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Salaam alaikum,

We have had discussions on this topic before. Do a search on transexual and you will find several fatwas from different marjas.

WaSalaam, Hajar

PS: We have two topics today with this subject. I am merging them.

Edited by Hajar

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what about hamaphrodites...they sometimes have to

<{POST_SNAPBACK}>

Now in the case of a hamaphrodie then I can understand 100% but for people doing it so they can indulge in homosexual acts then I think that is disguisting and deceitful. Just my opinion and I am nobody so *shrugs*

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Iran's sex-change operations

By Frances Harrison

The BBC's Tehran correspondent

Clerics can study transsexuality but not homosexuality which is illegal in Iran

In a country that has outlawed homosexuality, Frances Harrison meets one Iranian cleric who says the right to a sex change is a human right.

For 20 years Mahyar has been a woman trapped in a man's body.

As a small child Mahyar liked dressing up in women's clothes and experimenting with make-up but as she grew older it got more difficult. "I badly needed to do it but it had to be in secret," she says.

Now she wants to have a sex-change operation - if she can muster the £2,000 it will cost in Iran. If her family doesn't help financially, she says she might sell one of her kidneys to pay for it.

"People say you'll get other illnesses but I think I can live without one kidney. I cannot live between the sky and the earth," says Mahyar.

Locked-up

Surgeons have already removed Mahyar's testicles. After the operation, her older brother locked her up for a week and wouldn't let her use the telephone. Mahyar's brother says someone has put a spell on her.

When Mahyar wants to feel normal she goes to the clinic of Dr Mirjalali - Iran's leading sex-change surgeon. There are women who were men, men who were women and those like Mahyar waiting for the operation they believe will be a sort of rebirth.

Dr Mirjalali discusses the operation with Mayhar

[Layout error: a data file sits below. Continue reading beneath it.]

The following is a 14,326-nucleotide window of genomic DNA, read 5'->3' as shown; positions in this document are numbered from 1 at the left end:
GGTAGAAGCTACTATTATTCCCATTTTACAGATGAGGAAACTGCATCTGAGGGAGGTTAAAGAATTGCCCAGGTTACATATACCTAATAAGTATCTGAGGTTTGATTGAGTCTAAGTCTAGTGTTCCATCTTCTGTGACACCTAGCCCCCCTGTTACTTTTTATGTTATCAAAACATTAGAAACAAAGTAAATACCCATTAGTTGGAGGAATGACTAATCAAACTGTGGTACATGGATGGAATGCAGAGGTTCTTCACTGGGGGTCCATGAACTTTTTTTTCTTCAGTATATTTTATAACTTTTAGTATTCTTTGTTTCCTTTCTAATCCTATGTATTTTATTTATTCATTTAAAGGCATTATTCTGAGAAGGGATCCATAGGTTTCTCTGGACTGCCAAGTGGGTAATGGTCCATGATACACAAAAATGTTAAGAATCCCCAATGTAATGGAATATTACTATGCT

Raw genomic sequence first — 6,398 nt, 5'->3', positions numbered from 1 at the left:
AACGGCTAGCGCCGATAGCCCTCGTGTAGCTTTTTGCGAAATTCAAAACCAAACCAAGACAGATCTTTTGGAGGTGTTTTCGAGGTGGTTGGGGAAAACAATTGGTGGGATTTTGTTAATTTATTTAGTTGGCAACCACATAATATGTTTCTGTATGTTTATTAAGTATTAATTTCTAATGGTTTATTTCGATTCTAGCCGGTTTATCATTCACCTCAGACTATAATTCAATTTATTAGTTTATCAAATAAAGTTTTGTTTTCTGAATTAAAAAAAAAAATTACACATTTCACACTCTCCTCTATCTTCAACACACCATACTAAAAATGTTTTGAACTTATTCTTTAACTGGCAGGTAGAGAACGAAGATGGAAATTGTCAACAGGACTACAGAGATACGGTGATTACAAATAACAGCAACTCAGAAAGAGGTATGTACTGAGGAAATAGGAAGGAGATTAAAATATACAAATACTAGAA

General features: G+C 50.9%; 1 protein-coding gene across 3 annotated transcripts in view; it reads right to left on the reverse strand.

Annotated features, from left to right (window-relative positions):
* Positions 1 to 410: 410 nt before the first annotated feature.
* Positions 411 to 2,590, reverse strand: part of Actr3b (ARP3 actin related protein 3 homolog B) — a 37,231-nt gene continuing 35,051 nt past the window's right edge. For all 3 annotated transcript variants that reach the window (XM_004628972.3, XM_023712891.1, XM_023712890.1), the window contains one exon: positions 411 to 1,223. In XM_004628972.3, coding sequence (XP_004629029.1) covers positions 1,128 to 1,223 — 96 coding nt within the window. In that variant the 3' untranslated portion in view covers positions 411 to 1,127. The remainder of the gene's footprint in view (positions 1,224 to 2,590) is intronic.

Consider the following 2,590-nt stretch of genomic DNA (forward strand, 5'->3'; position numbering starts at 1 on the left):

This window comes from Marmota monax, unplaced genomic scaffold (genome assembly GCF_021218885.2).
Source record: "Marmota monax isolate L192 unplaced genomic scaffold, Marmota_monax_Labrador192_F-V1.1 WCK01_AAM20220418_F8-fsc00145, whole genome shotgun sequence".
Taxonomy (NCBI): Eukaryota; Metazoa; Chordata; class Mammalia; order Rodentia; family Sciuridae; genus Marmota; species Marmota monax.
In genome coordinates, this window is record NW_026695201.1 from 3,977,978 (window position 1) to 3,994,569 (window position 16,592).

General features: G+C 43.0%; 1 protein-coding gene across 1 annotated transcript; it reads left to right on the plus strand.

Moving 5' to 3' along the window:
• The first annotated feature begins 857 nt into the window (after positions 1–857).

Dr Mirjalali says in Europe a surgeon would do about 40 sex change operations in a decade. He's done 320 in the last 12 years in Iran.

"If you saw them out in the street you wouldn't realise that one day they were the opposite sex," he boasts.

The doctor will use parts of Mahyar's intestines to create female sex organs. He warns it involves five or six hours of difficult surgery and weeks of painful recuperation.

Mahyar loves to go to cosmetics shops - and try out new nail varnish for her long manicured nails and discuss with the amused female shop assistants the best sort of foundation cream to hide her stubbly chin.

I want to suggest that the right of transsexuals to change their gender is a human right

Hojatulislam Kariminia

Cleric

The sight of a man wearing make-up does turn heads on the street. Islamic tradition does not allow cross dressing - a man should only dress in male clothes. But that is not to say Iran's religious scholars are antagonistic to transsexuals.

Hojatulislam Kariminia wrote his doctoral thesis on the implications of sex-change operations for Islamic law.

He is a leading expert on questions like does a husband or wife need the permission of their spouse before a sex change operation? Is their marriage automatically annulled afterwards and what happens to the wife's dowry money or inheritance if she becomes a man.

Ayatollah Khomeini

He shows me the book in Arabic in which, 41 years ago, Ayatollah Khomeini wrote about new medical issues like transsexuality.

"I believe he was the first Islamic scientist in the world of Islam who raised the issue of sex change," says Hojatulislam Kariminia.

The Ayatollah's ruling that sex-change operations were allowed has been reconfirmed by Iran's current spiritual leader.

That has meant that clerics like Hojatulislam Kariminia can study transsexuality - unlike homosexuality which is completely forbidden in Islam and illegal in Iran.

"I want to suggest that the right of transsexuals to change their gender is a human right," says the cleric, who is so fascinated by the subject that he says he dreams about the transsexuals he has studied at night.

"I am trying to introduce transsexuals to the people through my work and in fact remove the stigma or the insults that sometimes attach to these people," says Hojatulislam Kariminia.

Iranian society is not as accepting of transsexuals as the country's religious leaders

That's not easy. In every way Alan looks like a man but he was born Alim - with a woman's body. Three years ago he had a sex-change operation.

"I don't remember who Alim was - what she used to do, what kind of personality she had," says Alan. The past is something he'd prefer to forget.

Alan was about to get married when the parents of his bride found out he had been born a woman. They were horrified and refused to allow their daughter to marry what they considered another woman.

Iranian society has yet to catch up with its religious leaders - who say transsexuality is an illness like any other for which Islam has the solution and science the cure.

Alan shows me his new birth certificate and passport, which has been legally changed to say he is now a man. He's surprised to learn in Britain a transsexual who's had a sex change operation cannot change his or her gender on their birth certificate.